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  • Published on: 7th September 2019
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This report provides a detailed investigation of the McDonnell Douglas F/A-18 fighter jet, including sophisticated analysis of the design, materials used in components, and the technology integrated with improved models. It also outlines the various tasks it may perform with underlying physics principals and a conclusion of its impact on society.


This report thoroughly investigates the aeronautical engineering module, specifically the McDonnell Douglas F/A-18 and includes:

- sophisticated detail of the design phase

- suitable properties and materials for major components

- technology used in the operation of the aircraft

- conclusion of the importance of the aircraft in society

Design and Development

The McDonnell Douglas F/A-18 Hornet, originally known as the McDonnell Douglas Model 267, is a drastically modified version of the YF-17 utilised to meet the American Navy and Marine Corp’s specifications for operational service. McDonnell Douglas, which today we know as Boeing, was designated in the 1970’s as a main contractor due to its aeronautic experience, and shared the structural workload through the production phase with Northrop in a 40:60 ratio for each aircraft unit. The replacement and improvement of various components has enabled the F/A-18 to be used in numerous international militaries, including the Australian Defence Force. The title F/A is derived from its operational functions as both a fighter and attack aircraft.

The aircraft’s aerodynamic structure enables high manoeuvrability and roll control, due to the strengthening of the airframe, undercarriage, and wings. The addition of folding wings and catapult attachments specifically for the ability to allow quick take-offs on short runways seen on aircraft carrier ships, and the landing gear was widened to increase the surface area for frictional forces, reducing the brake time. The twin-turbofan engine provides thrust for the mid-wing plane to achieve an excellent high angle of attack, controlled by canted vertical stabilisers, oversized horizontal stabilisers, full length leading edge flaps and trailing edge flaperons. Rigorous testing of the angle of attack was undertaken in the NASA F-18 High Alpha Research Vehicle to prove that the performance of the plane was some of the best at that time, sustaining 65-70 degrees to the horizontal. The Hornet was the first Navy aircraft to incorporate digital multiplexing avionics bus which enabled upgrades and alterations to be added easily, and was among the first to install a full digital fly-by-wire system and multi-function displays for flexible fighter manoeuvres. Here is a detailed overview of the major components seen in the F/A 18.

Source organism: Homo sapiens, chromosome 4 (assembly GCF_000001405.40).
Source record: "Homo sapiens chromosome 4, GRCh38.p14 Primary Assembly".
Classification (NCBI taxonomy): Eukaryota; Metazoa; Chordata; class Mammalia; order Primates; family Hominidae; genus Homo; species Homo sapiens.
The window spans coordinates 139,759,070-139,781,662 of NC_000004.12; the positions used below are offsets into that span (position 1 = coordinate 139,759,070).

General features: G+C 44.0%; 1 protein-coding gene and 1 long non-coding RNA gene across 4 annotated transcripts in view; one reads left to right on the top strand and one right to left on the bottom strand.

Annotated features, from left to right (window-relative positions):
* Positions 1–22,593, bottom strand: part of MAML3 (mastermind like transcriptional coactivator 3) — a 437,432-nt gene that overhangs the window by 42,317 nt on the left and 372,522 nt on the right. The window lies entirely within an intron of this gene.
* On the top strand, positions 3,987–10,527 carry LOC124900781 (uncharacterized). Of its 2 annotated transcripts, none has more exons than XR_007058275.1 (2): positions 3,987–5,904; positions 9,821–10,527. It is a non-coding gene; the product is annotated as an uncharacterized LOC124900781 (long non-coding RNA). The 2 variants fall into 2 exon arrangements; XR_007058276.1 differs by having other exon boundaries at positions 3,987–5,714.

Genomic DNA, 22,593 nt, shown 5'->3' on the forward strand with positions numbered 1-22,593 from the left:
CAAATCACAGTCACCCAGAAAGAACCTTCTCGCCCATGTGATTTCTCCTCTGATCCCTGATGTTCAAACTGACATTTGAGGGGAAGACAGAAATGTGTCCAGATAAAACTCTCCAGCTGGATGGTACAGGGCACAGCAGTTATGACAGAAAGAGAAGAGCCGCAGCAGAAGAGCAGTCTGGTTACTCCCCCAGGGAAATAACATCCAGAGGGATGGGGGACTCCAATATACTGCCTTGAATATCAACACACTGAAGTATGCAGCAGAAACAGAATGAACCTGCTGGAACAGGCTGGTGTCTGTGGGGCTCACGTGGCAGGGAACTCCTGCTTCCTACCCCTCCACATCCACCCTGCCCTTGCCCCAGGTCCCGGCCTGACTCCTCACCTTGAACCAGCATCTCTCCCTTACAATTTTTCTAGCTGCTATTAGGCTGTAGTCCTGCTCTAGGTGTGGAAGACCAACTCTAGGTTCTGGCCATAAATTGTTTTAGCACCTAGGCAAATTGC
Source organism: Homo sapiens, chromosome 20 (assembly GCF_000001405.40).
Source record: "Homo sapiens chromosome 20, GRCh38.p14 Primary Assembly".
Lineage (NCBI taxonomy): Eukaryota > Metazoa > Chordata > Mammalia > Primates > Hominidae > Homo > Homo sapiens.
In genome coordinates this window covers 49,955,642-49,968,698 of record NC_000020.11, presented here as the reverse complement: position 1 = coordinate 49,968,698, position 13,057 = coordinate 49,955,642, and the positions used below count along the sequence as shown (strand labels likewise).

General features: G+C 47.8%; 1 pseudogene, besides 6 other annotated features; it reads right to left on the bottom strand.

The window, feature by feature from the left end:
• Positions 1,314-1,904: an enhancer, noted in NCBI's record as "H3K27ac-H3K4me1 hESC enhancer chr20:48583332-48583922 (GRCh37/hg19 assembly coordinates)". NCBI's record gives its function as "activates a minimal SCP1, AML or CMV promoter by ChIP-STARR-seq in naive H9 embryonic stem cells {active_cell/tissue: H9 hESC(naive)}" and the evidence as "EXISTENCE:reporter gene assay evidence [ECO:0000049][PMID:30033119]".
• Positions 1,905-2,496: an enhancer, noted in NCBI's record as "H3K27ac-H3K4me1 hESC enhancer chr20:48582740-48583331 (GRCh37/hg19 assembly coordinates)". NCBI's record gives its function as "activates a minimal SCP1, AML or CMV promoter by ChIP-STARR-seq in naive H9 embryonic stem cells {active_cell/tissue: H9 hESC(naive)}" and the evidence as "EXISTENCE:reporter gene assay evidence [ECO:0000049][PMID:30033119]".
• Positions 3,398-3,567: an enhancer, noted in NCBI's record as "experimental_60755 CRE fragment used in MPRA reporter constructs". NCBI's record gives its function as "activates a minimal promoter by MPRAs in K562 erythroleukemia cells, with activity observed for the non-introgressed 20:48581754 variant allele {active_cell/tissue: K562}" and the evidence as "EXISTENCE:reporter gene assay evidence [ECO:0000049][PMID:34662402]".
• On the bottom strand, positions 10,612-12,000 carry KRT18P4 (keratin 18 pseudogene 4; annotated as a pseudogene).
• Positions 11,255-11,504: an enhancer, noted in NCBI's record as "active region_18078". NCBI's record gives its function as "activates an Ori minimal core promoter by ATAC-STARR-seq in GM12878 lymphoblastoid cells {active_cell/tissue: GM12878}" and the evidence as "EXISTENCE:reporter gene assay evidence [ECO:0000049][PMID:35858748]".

The fuselage is the main body of the aircraft, and the Hornet saw significant changes in the body structure to meet specifications. It follows a semi-monocoque design, composed of a lightweight shell supported by integrated framing. One of the main Navy requirements was increasing the F/A-18’s fuel capacity by 2020kg, which was achieved through the enlargement of the fuselage. Compared to the YF-17, the tail of the aircraft was widened by 11cm, the turbofan engines were slightly canted outwards towards the front, and the entire spine was enlarged in all dimensions just to increase fuel housing space. The swollen section of the fuselage’s dorsal spine contains the four main tanks, lined from the cockpit down to the engines. They are all coated with explosion suppression foam and are designed to self-seal any punctures. The only retractable refuelling probe is located on the starboard side of the fuselage, which can be used during flight. Towards the aft of the fuselage is the twin-turbofan engines, held in an engine bay (firewall) between the central and rear fuselage sections.